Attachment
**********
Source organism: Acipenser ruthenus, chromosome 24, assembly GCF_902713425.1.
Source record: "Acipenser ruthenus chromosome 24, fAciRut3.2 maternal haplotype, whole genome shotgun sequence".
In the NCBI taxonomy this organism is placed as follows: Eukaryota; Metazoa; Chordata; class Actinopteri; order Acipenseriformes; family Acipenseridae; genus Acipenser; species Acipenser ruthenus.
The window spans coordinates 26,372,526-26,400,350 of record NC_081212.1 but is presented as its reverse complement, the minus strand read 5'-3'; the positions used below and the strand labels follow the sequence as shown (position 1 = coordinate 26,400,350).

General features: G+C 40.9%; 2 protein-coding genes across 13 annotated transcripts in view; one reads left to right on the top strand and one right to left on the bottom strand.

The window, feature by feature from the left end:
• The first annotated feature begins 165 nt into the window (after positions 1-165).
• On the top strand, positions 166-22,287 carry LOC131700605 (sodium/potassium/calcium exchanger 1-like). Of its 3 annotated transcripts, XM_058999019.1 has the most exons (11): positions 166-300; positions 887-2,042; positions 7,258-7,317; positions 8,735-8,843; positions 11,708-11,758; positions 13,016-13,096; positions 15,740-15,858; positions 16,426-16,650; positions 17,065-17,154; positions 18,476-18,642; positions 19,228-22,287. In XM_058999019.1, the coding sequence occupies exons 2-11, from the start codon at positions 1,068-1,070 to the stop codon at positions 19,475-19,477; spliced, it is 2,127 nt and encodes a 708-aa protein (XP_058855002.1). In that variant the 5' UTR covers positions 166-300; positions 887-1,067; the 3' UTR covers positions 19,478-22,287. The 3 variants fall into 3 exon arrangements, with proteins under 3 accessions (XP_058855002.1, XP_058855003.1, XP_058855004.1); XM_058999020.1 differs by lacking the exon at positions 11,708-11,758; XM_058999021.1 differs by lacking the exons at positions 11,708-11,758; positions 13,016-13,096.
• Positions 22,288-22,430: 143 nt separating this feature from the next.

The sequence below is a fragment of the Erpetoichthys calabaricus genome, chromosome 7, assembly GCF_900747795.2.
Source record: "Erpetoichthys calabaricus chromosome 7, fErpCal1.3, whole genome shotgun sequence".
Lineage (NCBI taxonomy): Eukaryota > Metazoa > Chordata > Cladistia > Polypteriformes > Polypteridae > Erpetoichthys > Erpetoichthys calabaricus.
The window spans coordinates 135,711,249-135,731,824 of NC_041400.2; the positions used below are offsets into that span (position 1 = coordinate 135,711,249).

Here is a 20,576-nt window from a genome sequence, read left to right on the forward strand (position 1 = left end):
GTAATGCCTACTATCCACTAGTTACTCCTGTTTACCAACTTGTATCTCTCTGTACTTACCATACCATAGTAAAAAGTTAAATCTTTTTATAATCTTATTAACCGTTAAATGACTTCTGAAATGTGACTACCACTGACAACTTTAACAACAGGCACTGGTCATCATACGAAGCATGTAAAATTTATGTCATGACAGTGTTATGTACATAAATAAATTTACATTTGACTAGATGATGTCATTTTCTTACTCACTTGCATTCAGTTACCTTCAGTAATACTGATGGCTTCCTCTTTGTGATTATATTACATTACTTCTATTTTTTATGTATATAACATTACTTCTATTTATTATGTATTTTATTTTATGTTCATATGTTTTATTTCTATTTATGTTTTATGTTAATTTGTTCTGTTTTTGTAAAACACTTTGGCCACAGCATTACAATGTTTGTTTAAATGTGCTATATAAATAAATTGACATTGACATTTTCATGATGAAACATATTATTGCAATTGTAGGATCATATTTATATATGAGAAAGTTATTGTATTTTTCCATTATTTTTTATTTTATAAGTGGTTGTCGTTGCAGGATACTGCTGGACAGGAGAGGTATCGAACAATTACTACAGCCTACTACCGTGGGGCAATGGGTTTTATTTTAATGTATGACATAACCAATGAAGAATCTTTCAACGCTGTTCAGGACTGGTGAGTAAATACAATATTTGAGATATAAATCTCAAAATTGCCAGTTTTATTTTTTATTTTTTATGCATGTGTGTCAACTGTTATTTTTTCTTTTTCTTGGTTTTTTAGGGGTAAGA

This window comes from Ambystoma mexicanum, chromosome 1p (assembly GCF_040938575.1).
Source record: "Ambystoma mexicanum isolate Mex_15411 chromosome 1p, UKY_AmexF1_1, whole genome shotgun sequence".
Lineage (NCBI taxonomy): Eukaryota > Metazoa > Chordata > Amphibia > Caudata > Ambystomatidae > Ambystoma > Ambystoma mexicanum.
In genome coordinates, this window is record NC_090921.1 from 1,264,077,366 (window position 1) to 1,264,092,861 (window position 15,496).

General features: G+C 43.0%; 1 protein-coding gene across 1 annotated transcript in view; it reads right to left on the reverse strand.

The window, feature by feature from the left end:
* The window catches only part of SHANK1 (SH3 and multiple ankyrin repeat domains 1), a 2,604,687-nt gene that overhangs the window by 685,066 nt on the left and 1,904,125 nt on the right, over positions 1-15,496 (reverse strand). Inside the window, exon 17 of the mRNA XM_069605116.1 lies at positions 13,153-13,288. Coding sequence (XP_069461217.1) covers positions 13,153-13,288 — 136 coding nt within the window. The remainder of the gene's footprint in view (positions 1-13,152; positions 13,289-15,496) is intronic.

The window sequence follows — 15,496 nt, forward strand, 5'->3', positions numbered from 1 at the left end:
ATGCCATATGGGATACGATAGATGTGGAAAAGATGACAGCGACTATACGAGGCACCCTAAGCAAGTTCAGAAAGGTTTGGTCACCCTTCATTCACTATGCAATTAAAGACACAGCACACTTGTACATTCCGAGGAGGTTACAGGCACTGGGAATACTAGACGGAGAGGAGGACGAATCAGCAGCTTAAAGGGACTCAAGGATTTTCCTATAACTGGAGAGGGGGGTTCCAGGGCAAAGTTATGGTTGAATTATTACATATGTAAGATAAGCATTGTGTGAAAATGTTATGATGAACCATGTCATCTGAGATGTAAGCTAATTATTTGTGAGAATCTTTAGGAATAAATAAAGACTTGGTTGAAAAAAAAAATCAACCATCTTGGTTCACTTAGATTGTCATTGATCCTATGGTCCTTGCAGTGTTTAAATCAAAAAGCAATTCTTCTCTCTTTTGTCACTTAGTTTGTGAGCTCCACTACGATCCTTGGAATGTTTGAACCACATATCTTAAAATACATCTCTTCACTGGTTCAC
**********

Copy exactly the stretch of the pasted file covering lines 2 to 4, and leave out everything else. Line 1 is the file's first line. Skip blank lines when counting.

Source record: "Acipenser ruthenus chromosome 24, fAciRut3.2 maternal haplotype, whole genome shotgun sequence".
In the NCBI taxonomy this organism is placed as follows: Eukaryota; Metazoa; Chordata; class Actinopteri; order Acipenseriformes; family Acipenseridae; genus Acipenser; species Acipenser ruthenus.
The window spans coordinates 26,372,526-26,400,350 of record NC_081212.1 but is presented as its reverse complement, the minus strand read 5'-3'; the positions used below and the strand labels follow the sequence as shown (position 1 = coordinate 26,400,350).